It’s hard to believe that Beverly Hills was once a rancho of lima bean fields and chaparral-covered grazing lands, where land cost just $400 per acre. Later master-planned as a city beautiful by architects Myron Hunt and Wilbur David Cook—the broad, tree-lined, curving streets and greenbelts are the most visible reminder of their design—it’s clear that LA’s most recognizable neighborhood has come a long way in its first 100 years. But that fame has come with a price, as the enclave’s classic homes currently face redevelopment pressures (and even extinction), a direct result of the city’s exclusivity, soaring property values, and manicured environs.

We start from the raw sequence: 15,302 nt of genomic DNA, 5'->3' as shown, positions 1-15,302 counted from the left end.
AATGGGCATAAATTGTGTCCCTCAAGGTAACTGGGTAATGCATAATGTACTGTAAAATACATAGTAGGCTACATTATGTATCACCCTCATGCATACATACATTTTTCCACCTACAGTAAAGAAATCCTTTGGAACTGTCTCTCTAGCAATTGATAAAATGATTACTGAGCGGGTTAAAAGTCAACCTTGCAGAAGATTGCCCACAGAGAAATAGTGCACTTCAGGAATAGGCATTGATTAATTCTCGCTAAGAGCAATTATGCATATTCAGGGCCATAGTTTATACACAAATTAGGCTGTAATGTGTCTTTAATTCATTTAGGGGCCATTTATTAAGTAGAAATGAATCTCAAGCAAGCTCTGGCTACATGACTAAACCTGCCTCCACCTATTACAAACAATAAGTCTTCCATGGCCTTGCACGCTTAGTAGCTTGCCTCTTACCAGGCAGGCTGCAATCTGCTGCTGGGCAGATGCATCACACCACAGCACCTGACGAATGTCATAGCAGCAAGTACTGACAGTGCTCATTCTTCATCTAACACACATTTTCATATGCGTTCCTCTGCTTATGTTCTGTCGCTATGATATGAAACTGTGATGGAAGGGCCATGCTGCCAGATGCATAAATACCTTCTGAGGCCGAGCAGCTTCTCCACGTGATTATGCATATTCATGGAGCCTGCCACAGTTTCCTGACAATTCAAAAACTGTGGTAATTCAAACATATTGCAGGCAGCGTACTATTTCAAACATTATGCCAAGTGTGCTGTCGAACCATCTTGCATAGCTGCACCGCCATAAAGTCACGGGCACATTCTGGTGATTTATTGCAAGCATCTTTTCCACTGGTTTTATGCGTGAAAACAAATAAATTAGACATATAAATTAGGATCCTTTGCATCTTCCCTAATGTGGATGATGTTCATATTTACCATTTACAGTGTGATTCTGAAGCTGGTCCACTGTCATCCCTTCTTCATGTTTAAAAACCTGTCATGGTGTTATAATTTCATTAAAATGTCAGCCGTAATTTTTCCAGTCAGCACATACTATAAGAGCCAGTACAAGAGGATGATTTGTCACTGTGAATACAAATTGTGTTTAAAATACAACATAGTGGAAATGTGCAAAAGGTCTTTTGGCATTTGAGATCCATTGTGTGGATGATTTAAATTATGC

Today’s hankering for massive contemporary mansions conflicts mightily with Beverly Hills’ charming mix of architecture from earlier eras. The city’s older stock of Spanish-style, Art Deco, Midcentury Modern, and Hollywood Regency showplaces—many by master architects—are often deemed out of date and undesirable by buyers who crave tech-ready houses, open floor plans, and sizeable kitchens and baths. Although a new historic preservation ordinance is intended to stem the demolition of culturally significant and historic homes and preserve landmarked exteriors, many of the city’s most famed estates, like its grande dames, have already gone under the knife and are no longer recognizable.